Acallam na Senórach

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Acallam na Senórach (Modern Irish: Agallamh na Seanórach, whose title in English has been given variously as Colloquy with the Ancients, Tales of the Elders of Ireland, The Dialogue of the Ancients of Ireland, etc.), is an important prosimetric Middle Irish narrative dating to the last quarter of the 12th century[citation needed]. It is the most important text of the Fenian Cycle and at about 8,000 lines is the longest surviving work of original medieval Irish literature. It contains many Fenian narratives framed by a story in which the fianna warriors Oisín and Caílte mac Rónáin have survived long enough to relate the tales to Saint Patrick.


Set several hundred years after the death of Finn mac Cumaill, the frame story follows two aged Irish heroes as they travel Ireland with a newly arrived Saint Patrick.[1][2] The pagans are Caílte mac Rónáin, Finn's nephew, and Oisín, Finn's son, both members of the famous warrior band the Fianna.[1] For most of the narrative Caílte is the more important informant of the two, regaling Patrick with tales of Finn and his men and explaining place names they encounter in the manner of another Irish work, the Dinsenchas.

The stories reiterate the greatness of Finn and his departed age of heroes, often focusing on the rivalry between Finn's family and that of his enemy Goll mac Morna, which threatened the stability of the island. Other stories record the Fianna's relationship with the Otherworld and the Tuatha Dé Danann, while those involving Patrick often stress the importance of integrating the values and culture of pre-Christian Ireland with the new ways of the Church. Some of the individual tales may predate their inclusion in Acallam na Senórach, though the authors adapted them with an eye towards narrative unity.

Acallam na Senórach survives in five late manuscripts. Three are from the 15th century: Oxford, Bodleian Library, MS Laud Miscellaneous 610; Oxford, Bodleian Library, MS Rawlinson B 487; and the Book of Lismore. The fourth is Dublin, University College, OFM-A4 (what Stokes called the Franciscan manuscript, formerly kept at Killiney), which dates to the 16th century.[a][3][4] The fifth witness is a copy of OFM-A4, namely Dublin, University College, OFM-A20(a).

Editions and translations[edit]

Acallam na Senórach. (Late Middle-Irish text, c 1775-1200). Several modern editions exist. The work was edited, with an accompanying English translation entitled Colloquy with the Ancients by Standish O'Grady (1892), using the Book of Lismore version as the base text.[5]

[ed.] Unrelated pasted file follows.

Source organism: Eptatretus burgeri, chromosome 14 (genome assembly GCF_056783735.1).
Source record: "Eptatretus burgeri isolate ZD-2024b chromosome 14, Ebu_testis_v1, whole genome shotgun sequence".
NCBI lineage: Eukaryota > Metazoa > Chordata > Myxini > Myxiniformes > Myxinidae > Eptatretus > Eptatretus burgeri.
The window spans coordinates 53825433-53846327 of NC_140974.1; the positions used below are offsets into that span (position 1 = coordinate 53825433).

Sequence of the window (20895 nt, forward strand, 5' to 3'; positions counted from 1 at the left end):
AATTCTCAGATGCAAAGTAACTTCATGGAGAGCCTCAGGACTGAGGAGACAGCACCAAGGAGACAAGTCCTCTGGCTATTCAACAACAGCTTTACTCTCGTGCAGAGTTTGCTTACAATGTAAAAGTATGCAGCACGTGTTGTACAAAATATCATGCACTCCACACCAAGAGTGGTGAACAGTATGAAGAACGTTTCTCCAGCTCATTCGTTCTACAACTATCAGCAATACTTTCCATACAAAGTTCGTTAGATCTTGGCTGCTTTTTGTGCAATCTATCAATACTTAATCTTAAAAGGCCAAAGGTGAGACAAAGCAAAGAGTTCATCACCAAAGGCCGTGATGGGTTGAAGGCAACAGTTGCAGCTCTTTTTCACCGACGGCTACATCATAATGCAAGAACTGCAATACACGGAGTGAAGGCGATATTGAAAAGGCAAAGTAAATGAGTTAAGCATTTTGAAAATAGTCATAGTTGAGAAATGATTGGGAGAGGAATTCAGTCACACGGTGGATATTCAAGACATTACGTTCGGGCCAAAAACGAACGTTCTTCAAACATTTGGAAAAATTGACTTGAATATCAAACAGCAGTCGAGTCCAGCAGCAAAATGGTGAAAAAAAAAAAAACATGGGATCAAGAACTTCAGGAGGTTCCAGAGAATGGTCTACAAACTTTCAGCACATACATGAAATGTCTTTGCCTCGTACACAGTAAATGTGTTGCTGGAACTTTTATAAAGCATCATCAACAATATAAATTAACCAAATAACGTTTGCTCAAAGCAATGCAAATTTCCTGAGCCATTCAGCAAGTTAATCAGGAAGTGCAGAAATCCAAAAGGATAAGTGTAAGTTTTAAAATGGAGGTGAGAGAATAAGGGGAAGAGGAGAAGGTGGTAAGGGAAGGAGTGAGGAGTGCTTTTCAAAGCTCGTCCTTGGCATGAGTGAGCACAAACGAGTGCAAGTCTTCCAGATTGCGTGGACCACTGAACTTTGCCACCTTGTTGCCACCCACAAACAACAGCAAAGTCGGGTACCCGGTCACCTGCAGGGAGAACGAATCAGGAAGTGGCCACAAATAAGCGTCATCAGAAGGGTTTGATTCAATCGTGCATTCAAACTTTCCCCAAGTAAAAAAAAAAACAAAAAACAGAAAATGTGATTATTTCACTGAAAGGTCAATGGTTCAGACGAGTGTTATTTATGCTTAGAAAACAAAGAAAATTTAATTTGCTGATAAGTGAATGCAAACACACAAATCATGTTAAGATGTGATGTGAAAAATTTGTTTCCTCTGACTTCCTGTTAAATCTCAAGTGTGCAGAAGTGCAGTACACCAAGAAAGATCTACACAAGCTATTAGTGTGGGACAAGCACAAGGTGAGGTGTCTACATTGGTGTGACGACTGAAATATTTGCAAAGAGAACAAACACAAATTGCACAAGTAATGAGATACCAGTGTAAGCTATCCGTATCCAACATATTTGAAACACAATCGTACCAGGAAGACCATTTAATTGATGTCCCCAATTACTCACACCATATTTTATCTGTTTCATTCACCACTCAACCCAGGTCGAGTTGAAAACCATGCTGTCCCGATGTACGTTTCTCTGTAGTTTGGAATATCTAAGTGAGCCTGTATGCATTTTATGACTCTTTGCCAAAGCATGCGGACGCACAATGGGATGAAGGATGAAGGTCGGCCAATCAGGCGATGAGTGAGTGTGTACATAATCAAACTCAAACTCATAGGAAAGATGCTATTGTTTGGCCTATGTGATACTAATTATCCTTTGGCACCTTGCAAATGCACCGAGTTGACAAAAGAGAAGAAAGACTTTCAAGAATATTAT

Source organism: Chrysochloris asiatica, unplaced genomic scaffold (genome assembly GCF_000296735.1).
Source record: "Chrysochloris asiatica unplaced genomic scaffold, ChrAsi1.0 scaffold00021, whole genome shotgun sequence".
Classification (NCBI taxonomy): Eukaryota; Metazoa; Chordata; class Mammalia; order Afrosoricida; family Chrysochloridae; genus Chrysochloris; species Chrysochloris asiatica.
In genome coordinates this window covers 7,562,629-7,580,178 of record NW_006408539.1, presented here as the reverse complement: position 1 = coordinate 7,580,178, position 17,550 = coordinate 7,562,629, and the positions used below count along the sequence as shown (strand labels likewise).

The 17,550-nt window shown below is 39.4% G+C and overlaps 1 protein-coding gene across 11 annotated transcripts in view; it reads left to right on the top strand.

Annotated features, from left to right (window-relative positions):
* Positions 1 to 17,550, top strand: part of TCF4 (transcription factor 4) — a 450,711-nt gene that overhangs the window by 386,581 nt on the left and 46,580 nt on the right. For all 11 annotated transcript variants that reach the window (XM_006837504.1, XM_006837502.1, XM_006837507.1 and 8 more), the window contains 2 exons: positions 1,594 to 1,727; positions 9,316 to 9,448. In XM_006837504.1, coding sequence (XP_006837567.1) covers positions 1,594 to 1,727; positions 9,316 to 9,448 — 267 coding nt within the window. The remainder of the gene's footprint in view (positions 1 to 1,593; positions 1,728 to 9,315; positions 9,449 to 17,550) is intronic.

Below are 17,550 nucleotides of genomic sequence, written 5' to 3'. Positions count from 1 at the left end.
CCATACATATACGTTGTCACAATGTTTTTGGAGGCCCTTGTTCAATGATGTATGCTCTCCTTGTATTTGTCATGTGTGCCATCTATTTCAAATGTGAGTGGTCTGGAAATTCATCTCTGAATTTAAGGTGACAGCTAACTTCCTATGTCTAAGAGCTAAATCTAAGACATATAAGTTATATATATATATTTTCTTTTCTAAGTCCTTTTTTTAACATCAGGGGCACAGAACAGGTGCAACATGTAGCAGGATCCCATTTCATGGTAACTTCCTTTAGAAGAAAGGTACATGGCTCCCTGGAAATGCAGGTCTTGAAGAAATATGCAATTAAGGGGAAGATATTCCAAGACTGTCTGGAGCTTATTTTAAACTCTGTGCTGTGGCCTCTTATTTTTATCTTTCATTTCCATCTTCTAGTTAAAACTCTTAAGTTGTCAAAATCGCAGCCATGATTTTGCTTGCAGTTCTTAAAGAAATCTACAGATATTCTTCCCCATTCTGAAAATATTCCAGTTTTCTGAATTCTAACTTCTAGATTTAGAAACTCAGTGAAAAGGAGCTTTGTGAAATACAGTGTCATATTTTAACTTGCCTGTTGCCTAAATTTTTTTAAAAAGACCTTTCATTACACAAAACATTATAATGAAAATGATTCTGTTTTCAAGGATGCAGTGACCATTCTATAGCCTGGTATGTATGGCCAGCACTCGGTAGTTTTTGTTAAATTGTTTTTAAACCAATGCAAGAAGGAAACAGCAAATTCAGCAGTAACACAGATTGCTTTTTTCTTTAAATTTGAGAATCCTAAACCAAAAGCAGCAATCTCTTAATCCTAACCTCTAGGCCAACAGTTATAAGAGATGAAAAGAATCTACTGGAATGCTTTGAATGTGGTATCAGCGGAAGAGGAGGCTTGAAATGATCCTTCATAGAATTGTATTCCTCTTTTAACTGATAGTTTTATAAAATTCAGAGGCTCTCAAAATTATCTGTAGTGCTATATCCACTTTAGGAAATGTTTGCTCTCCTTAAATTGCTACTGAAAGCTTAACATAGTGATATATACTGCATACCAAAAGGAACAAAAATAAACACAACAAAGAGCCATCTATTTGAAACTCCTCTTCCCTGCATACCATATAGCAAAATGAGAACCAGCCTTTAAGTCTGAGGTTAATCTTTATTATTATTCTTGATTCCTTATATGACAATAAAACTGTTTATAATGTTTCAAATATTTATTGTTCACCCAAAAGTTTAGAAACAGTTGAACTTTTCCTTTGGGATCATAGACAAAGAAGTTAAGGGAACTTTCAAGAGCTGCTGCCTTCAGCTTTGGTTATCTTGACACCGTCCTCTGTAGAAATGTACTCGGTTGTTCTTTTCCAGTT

Whitley Stokes later printed an edition of Acallamh na Seanórach in Irische Texte IV, using the Laud Misc. 610 as base and drawing on Rawlinson B. 487, Book of Lismore, and the fourth copy.[3] Stokes also provided a partial translation of the work to complement O'Grady's translation, filling the lacunae in the Book of Lismore.[6]

The first complete English translation was that of Ann Dooley and Harry Roe, Tales of the Elders of Ireland, published by Oxford University Press in 1999.[7] Maurice Harmon (2009) published another translation, entitled The Dialogue of the Ancients of Ireland.[8]

Other related Acallam texts are:

Agallamh na Senórach, or 'Agallamh Reeves' (RIA MS 24 P 5 (93) only extant copy formerly owned by Bishop Reeves. "A different Agallamh from any that were hitherto known" according to Douglas Hyde (1920)[9]. Edited by Nessa Ní Shéaghdha, 1942-45 in 3 vols. There is no English translation (2012).

Acallam Bec, extant in The Book of Lismore only (15th-century)


Composer Tarik O'Regan has adapted the narrative into a one-hour musical setting for solo guitar and chorus, performed under the title Acallam na Senórach.[10] The work was premiered on 23 November 2010 in Dublin by the National Chamber Choir of Ireland and Stewart French (guitar) under the direction of Paul Hillier.[11]

Explanatory notes[edit]

  1. ^ Stokes refers to the fourth copy as one owned by Franciscans in the Merchant's Quay, Dublin.


  1. ^ a b Nagy (2006), p. 8.
  2. ^ MacKillop, James (1998). "Acallam na Senórach". Dictionary of Celtic Mythology. Oxford. ISBN 0-19-860967-1.
  3. ^ a b Stokes (1900), pp. x–xi.
  4. ^ Dooley & Roe (1999), p. xxxi.
  5. ^ O'Grady (1892), p. x.
  6. ^ Stokes (1900), p. xi.
  7. ^ Dooley & Roe (1999), p. i.
  8. ^ Harmon (2009), passim..
  9. ^ *Hyde, Douglas. "The Reeves Manuscript of the Agallamh na Senorach." Revue Celtique 38 (1920): 289-95.
  10. ^ Chester Novello publisher site for Acallam na Senórach
  11. ^ Wallace 2010.


Texts and translations
  • Harmon, Maurice (2009). The Dialogue of the Ancients of Ireland: A New Translation of Acallam na Senórach. Seán Ó Coileáin (preface). Dublin: Carysfort Press. ISBN 978-1-904505-39-6.

Secondary and tertiary sources